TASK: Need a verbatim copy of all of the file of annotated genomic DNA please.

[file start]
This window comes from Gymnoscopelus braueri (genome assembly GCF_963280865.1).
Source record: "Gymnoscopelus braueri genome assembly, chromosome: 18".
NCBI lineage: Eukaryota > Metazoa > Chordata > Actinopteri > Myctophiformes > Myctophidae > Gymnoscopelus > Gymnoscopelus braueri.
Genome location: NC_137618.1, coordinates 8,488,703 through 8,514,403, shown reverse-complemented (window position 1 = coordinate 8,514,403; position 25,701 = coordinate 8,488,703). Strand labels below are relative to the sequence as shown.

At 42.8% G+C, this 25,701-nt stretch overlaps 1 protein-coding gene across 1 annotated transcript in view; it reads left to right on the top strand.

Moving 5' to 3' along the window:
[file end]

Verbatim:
This window comes from Gymnoscopelus braueri (genome assembly GCF_963280865.1).
Source record: "Gymnoscopelus braueri genome assembly, chromosome: 18".
NCBI lineage: Eukaryota > Metazoa > Chordata > Actinopteri > Myctophiformes > Myctophidae > Gymnoscopelus > Gymnoscopelus braueri.
Genome location: NC_137618.1, coordinates 8,488,703 through 8,514,403, shown reverse-complemented (window position 1 = coordinate 8,514,403; position 25,701 = coordinate 8,488,703). Strand labels below are relative to the sequence as shown.

At 42.8% G+C, this 25,701-nt stretch overlaps 1 protein-coding gene across 1 annotated transcript in view; it reads left to right on the top strand.

Moving 5' to 3' along the window: